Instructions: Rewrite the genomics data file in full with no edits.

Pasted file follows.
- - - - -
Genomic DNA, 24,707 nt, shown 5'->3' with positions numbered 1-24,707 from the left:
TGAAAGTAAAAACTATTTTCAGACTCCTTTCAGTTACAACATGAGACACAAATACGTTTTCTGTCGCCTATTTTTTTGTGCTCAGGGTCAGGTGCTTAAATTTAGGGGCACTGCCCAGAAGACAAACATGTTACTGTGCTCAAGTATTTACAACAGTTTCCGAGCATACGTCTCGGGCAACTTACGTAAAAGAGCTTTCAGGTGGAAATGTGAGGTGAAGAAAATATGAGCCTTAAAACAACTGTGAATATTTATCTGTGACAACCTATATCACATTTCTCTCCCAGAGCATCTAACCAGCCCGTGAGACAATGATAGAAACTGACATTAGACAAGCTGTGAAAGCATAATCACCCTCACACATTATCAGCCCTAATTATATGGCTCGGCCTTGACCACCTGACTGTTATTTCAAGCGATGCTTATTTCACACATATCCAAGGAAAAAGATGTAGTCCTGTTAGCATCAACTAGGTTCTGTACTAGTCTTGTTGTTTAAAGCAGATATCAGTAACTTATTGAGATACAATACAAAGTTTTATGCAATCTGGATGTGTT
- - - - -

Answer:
Genomic DNA, 24,707 nt, shown 5'->3' with positions numbered 1-24,707 from the left:
TGAAAGTAAAAACTATTTTCAGACTCCTTTCAGTTACAACATGAGACACAAATACGTTTTCTGTCGCCTATTTTTTTGTGCTCAGGGTCAGGTGCTTAAATTTAGGGGCACTGCCCAGAAGACAAACATGTTACTGTGCTCAAGTATTTACAACAGTTTCCGAGCATACGTCTCGGGCAACTTACGTAAAAGAGCTTTCAGGTGGAAATGTGAGGTGAAGAAAATATGAGCCTTAAAACAACTGTGAATATTTATCTGTGACAACCTATATCACATTTCTCTCCCAGAGCATCTAACCAGCCCGTGAGACAATGATAGAAACTGACATTAGACAAGCTGTGAAAGCATAATCACCCTCACACATTATCAGCCCTAATTATATGGCTCGGCCTTGACCACCTGACTGTTATTTCAAGCGATGCTTATTTCACACATATCCAAGGAAAAAGATGTAGTCCTGTTAGCATCAACTAGGTTCTGTACTAGTCTTGTTGTTTAAAGCAGATATCAGTAACTTATTGAGATACAATACAAAGTTTTATGCAATCTGGATGTGTT